Economic uncertainty has negative impact on UK commercial property, says Colliers

By Bridging Loan Directory -

The latest Property Snapshot from Colliers International suggests that the UK commercial property, including prime assets, is being impacted negatively by worldwide economic uncertainty reports Property Funds World.

Despite high levels of corporate liquidity, uncertainty and fresh concerns about UK economic prospects and the potential for a Eurozone triggered financial crisis, is inhibiting business expansion and household spending.

Transaction levels improved in September, but year-end volumes may be held back as buyers review pricing in the prime end of the market. Funds are also cautious and not likely to commit without seeing real value.

Households continue to exercise caution as new economic uncertainties come to the fore. Retailers were not heartened by the UK Prime Minister’s suggestion that consumers pay down debt on credit and store cards, especially with Christmas approaching.

A bedrock of small to medium sized lettings continues to support the Central London market, although the conversion of large Grade A requirements in core areas is sluggish. Regional markets continue to improve slowly.

Sector continues to stabilise. Supermarkets and internet distributors are absorbing the remaining Grade A space. Large operators are taking smaller units on short leases to satisfy requirements. Pre-lets and D&Bs are still making only a small impact.

House prices remain generally stable. Mortgage lending will remain tight, although funds are available for higher LTVs, but at a price. London continues to outperform, pressured by foreign buyers whose appetite for prime is undiminished.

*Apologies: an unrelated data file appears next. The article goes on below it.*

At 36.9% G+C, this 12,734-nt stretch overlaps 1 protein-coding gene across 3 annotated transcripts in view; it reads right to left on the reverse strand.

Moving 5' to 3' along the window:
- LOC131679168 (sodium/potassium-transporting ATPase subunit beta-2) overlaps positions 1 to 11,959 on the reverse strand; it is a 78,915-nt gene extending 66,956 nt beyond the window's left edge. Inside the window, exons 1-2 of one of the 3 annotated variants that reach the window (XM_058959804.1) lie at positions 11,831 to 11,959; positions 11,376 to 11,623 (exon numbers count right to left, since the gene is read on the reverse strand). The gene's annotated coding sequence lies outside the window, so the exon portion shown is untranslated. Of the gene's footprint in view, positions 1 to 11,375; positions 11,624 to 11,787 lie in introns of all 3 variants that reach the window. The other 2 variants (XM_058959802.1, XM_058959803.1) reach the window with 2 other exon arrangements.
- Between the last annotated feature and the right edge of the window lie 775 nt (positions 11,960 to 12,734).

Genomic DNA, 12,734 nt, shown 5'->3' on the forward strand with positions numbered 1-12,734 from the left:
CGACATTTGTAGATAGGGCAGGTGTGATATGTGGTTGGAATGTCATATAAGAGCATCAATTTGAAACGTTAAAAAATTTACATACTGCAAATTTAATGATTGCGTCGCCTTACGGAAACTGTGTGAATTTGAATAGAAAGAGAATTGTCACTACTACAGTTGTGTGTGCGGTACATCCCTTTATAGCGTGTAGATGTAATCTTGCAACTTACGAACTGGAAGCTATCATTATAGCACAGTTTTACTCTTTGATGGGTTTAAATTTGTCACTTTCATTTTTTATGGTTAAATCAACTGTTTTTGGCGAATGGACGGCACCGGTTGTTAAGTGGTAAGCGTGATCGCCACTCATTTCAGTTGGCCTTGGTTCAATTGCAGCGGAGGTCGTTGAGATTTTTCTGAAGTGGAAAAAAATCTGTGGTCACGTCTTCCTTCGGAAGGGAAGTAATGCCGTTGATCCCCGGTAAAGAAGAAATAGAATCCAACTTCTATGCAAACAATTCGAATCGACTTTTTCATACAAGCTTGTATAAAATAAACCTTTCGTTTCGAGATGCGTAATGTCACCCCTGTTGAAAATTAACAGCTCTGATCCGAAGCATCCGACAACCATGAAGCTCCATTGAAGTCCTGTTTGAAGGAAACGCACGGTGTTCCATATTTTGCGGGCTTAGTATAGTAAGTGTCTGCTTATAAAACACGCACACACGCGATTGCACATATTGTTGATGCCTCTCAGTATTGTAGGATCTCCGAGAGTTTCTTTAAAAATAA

Dr Walter Boettcher, Director, Research and Forecasting at Colliers International, said:

“In response to the much weakened UK economic profile and, no doubt, eurozone fallout worries, the MPC has extended quantitative easing by an additional GBP75bn. While a new round of quantitative easing may impact positively on general sentiment, the real task is to encourage the large highly liquid corporates to begin investing in business expansion. In the absence of this type of investment, quantitative easing is only likely to make a marginal impact on UK economic recovery.

“Consumer confidence is not improving. Wage growth remains very weak and household disposable income continues to contract. The Gfk NOP CCI has been -30 or lower for three consecutive months and the high street is also under pressure as consumers increasingly shop on line. ONS numbers for August show a 0.1% y/y decline in retail sales (ex-petrol), while non-store retailing grew by 13.8%. Internet shopping has seen double-digit year-on-year growth for nine straight months. BRC report a 0.3% rise in UK retail sales in September.”